Email: cmikeska at live.unc.edu

Phone:

Areas of Interest:

Zooarchaeology, Southwest Asia, Eastern Mediterranean, Human-Animal Relationships, Development of Complex Societies, Geometric Morphometrics (GMM), Isotope Analysis

Education:

In Progress University of North Carolina, Chapel Hill, Ph.D.

Expected 2019 University of North Carolina, Chapel Hill, M.A.

May 2016 Boston University, B.A. Archaeology and Classical Civilizations

Professional Background:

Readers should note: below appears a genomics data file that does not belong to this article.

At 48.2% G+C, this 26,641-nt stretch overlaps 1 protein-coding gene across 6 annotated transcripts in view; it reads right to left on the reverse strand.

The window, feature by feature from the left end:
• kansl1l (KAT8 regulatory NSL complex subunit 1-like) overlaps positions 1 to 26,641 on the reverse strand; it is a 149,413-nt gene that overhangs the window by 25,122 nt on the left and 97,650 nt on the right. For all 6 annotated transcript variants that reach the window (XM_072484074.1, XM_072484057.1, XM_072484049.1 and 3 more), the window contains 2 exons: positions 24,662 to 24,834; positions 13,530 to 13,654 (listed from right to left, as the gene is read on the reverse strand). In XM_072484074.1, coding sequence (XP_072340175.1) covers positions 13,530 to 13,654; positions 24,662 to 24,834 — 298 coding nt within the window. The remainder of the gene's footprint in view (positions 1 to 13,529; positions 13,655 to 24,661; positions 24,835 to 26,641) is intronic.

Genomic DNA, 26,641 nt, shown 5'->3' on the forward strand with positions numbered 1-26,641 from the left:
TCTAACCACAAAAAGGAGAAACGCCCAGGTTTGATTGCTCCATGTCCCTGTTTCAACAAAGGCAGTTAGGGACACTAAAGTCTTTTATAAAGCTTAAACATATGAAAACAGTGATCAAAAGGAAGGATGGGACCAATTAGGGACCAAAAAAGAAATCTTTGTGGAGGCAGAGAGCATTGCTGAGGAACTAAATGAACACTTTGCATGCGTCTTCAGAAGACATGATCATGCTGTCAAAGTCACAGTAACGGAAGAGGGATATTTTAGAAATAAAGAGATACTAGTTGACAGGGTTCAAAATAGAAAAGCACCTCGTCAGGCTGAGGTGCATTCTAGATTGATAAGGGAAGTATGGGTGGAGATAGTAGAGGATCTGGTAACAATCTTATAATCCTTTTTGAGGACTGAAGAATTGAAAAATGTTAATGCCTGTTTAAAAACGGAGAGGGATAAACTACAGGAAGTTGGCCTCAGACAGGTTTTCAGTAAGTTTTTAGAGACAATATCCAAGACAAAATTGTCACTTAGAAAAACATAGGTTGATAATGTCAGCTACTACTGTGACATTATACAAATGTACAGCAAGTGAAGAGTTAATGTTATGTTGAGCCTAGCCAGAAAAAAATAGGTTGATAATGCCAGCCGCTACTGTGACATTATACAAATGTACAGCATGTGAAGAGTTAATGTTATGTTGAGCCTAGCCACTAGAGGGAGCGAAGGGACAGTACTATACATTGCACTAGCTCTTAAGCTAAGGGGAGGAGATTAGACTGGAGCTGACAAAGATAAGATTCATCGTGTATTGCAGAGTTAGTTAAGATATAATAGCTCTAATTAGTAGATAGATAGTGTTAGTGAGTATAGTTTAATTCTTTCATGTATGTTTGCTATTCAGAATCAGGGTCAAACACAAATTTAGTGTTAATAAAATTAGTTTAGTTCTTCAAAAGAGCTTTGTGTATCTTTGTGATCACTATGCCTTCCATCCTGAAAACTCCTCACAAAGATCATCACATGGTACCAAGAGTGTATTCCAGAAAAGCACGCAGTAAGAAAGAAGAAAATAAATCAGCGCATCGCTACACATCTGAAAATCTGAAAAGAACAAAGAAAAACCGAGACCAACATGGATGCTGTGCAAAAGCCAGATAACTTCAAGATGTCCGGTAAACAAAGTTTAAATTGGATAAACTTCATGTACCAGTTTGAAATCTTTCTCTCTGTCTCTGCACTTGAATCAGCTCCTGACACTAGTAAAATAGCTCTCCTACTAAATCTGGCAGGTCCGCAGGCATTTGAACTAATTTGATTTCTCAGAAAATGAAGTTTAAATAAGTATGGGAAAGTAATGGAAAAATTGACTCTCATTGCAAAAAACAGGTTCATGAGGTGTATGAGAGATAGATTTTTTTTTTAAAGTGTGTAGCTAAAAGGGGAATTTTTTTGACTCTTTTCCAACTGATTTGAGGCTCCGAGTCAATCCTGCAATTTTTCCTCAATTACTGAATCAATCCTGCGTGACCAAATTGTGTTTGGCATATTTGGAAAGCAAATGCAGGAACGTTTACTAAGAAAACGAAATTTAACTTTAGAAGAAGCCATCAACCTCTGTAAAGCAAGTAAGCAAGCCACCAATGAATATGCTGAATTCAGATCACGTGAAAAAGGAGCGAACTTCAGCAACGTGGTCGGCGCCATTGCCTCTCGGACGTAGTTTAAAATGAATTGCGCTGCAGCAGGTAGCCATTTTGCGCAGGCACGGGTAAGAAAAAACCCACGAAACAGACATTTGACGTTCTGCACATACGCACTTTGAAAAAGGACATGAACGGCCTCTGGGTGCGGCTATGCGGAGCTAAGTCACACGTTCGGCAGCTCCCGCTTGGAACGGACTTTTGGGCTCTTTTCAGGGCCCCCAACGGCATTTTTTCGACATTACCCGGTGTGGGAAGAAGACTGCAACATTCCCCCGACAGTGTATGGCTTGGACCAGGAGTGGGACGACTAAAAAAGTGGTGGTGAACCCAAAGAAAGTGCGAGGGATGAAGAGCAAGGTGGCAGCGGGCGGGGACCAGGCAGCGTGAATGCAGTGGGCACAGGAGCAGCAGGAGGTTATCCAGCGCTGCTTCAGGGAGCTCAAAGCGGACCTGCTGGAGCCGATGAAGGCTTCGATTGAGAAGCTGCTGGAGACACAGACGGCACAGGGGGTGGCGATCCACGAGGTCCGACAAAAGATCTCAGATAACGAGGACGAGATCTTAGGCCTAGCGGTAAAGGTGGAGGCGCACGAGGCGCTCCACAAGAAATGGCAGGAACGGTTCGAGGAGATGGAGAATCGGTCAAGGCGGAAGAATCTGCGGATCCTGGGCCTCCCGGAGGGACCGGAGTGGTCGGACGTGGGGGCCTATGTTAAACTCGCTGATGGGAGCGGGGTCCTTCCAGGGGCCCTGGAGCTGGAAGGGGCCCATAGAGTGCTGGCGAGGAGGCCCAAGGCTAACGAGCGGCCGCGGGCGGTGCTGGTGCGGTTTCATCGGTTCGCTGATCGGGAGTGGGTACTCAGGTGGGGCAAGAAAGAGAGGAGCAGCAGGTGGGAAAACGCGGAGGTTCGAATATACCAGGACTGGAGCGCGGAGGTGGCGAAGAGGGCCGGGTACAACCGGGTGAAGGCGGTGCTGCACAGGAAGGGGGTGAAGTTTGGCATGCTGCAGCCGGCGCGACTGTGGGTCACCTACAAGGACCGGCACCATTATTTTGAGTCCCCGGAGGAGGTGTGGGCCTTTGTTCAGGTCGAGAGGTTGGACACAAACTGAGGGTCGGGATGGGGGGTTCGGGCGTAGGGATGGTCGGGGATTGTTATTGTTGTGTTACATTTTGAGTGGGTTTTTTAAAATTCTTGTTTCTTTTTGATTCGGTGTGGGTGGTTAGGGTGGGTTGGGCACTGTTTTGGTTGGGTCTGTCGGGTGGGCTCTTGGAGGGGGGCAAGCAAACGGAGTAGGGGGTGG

I am an anthropological archaeologist with a specialty in zooarchaeology. I am interested in human-animal interactions in the Eastern Mediterranean and Southwest Asia, though I have also worked on archaeological faunal assemblages from Europe, Africa, and North America. I am particularly interested in using faunal remains to study specific cultural systems and phenomena, such as the development of complex societies in Southeast Asia or the introduction of the deerskin trade in the North Carolina piedmont, the latter of which is the focus of my Master’s research. My research methodology combines traditional faunal analysis, isotope analysis, and geometric morphometric (GMM) approaches to understanding human-animal interactions. I have also worked as an excavator on archaeological excavations in Italy, Turkey, and Cyprus, the latter of which includes my continued work as a trench supervisor at the Makounta-Voules Archaeological Project. My dissertation research will combine these methods to study the development and maintenance of complex societies in Southeast Asia and the Eastern Mediterranean, with a particularly focus on Bronze Age Cyprus.